Lois McCredie knows firsthand how difficult it is to plan a funeral without previous arrangements.

“When my husband George died in 1981 at age 56, he had no funeral plans,” McCredie, 95, says. She never discussed end-of-life plans with her husband, who served as pastor of Wrightsville Presbyterian Church since 1972.

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McCredie still attends Wrightsville Presbyterian. As a woman of deep faith, she’s thought for years that the church would be a good place to help people plan their services. And, starting May 21, it will.

Wrightsville Presbyterian Church will offer its first Interfaith End-of-Life Workshop from 3 to 4:30 p.m. Sunday, May 21, at 205 N. Second Street in the Fellowship Hall. The workshop is expected to be the first in a series.

“Thinking ahead about an end-of-life ritual is a gift for oneself and their loved ones,” says the church’s pastor, the Rev. Jesse North. But, North notes, it’s a subject not often discussed in American culture.

Everyone is invited to attend the workshop regardless of faith or spiritual perspective, including those who claim no faith. Attendees can ask questions and receive information about resources on how to plan a service for themselves or their loved ones.

Avoid being overwhelmed

McCredie and North began discussing the concept of hosting a workshop after a dedicated church member died last October. The individual left no funeral plans.

To get plans for the workshop started, North reached out to other pastors in Wrightsville to co-sponsor it. Those participating are the Rev. Jerry Schmidt, pastor of Wrightsville Hope United Methodist Church, and Vicar John Sheaf, of Trinity Lutheran Church in Wrightsville.

Others participants include the Rev. Sarah Hurley, an end-of-life doula, interfaith minister and founder and president of Lititz charity Compassion Point; Shannon Etzweiler, of Robert M. Etzweiler Funeral Home in Wrightsville; and Sarah Barrett and Alicia Ferrari of community organization Wrightsville for All.

While serving as a chaplain intern, North witnessed what he calls “eye-opening experiences” with end-of-life situations in hospitals for patients and their loved ones.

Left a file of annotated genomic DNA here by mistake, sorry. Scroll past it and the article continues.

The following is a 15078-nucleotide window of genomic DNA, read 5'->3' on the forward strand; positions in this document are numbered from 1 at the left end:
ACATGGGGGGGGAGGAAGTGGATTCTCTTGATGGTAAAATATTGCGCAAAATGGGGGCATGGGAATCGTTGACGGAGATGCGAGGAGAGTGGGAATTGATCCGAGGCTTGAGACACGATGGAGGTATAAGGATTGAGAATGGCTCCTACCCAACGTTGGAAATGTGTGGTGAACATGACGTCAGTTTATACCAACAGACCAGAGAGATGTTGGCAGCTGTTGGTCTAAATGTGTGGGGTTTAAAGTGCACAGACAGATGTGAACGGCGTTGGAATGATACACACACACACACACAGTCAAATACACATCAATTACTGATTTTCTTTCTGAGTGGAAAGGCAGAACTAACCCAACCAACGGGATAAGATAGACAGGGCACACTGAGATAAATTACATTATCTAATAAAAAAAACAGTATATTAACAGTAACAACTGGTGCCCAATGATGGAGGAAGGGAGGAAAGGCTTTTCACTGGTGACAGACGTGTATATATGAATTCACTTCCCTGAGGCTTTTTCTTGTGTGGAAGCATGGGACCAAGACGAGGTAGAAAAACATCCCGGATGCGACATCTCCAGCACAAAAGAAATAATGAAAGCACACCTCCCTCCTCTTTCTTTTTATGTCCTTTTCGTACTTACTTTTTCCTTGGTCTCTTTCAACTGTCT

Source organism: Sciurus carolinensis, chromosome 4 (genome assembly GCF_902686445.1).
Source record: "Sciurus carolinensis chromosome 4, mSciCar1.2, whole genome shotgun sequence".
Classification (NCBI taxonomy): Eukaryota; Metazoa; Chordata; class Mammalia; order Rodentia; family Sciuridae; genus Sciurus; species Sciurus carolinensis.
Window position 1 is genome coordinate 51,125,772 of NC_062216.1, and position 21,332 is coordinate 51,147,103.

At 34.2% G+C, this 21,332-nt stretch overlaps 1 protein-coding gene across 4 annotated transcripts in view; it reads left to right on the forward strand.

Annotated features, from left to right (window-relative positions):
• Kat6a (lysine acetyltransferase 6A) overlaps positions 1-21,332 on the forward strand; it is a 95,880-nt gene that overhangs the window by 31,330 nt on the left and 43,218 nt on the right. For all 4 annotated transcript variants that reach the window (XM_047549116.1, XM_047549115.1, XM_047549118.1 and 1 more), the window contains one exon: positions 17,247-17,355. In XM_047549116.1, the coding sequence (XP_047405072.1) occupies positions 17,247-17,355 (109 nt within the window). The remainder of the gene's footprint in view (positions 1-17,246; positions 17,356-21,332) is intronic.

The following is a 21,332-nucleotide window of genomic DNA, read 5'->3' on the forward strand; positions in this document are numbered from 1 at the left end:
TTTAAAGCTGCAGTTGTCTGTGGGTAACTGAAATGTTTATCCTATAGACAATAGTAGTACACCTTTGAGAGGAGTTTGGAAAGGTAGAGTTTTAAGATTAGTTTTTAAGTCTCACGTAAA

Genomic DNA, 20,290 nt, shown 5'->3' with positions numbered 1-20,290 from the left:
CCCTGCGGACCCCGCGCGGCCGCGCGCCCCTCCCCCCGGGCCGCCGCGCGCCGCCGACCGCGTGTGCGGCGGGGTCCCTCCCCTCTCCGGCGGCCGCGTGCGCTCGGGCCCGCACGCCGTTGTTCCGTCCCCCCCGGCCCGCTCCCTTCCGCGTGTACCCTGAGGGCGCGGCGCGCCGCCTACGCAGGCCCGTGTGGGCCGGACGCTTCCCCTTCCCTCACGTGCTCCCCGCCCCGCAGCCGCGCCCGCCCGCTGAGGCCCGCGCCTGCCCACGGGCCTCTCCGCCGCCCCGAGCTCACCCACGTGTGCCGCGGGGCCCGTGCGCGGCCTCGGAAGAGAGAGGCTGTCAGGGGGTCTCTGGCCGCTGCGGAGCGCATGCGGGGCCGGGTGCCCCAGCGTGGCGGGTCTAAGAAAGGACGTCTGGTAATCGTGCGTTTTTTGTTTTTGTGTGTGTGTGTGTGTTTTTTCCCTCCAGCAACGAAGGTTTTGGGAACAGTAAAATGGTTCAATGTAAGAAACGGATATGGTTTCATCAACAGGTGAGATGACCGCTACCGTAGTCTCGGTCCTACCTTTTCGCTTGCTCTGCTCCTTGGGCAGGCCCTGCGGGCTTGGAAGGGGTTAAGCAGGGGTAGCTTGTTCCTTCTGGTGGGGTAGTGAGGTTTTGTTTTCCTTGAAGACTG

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When he learned Hurley, his colleague and friend, was certified as an end-of-life doula, he asked her to take part in the workshop.

“For many people, making end-of-life decisions is a hard topic which makes them feel overwhelmed,” Hurley says.

She was thrilled to take part in the workshop and share her expertise as an end-of-life doula. Hurley believes it’s better for people to be “proactive than reactive” when it comes to funeral preparations.

Presentation plans

North, McCredie and Hurley will give presentations about planning a service. Questions for thought will include: Do you want a traditional funeral, memorial service or party gathering? Who will take charge or participate, and are they aware of it? Will it include music? Which scripture, poem or other reading would you want included in the service?

Hurley will suggest ways to creatively think outside the box about how to plan a meaningful service. North will suggest specific ways to begin the conversation with loved ones.

McCredie will also share answers to questions she dealt with when her husband died.

“Today, people also need to think about the service location,” McCredie says. “It could be in a church, funeral home, graveside, relative’s house, fire hall or restaurant.”

A panel discussion with Schmidt, Sheaf, Etzweiler and the presenters will follow. Participants will have the opportunity to ask questions and contemplate seed questions from the panel. Sample documents about various funeral customs will be available for small groups to discuss with a member of the panel.

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Refreshments will be served.

Organizers will share a preview of the next Interfaith End-Of-Life Workshop, anticipated to take place in the fall. However, North says, if there’s a request for a summer workshop, they’ll make it happen.

“Our goal for this workshop is for every person to leave with a draft of their own service and/or with questions and thoughts to discuss with their loved ones,” North says.

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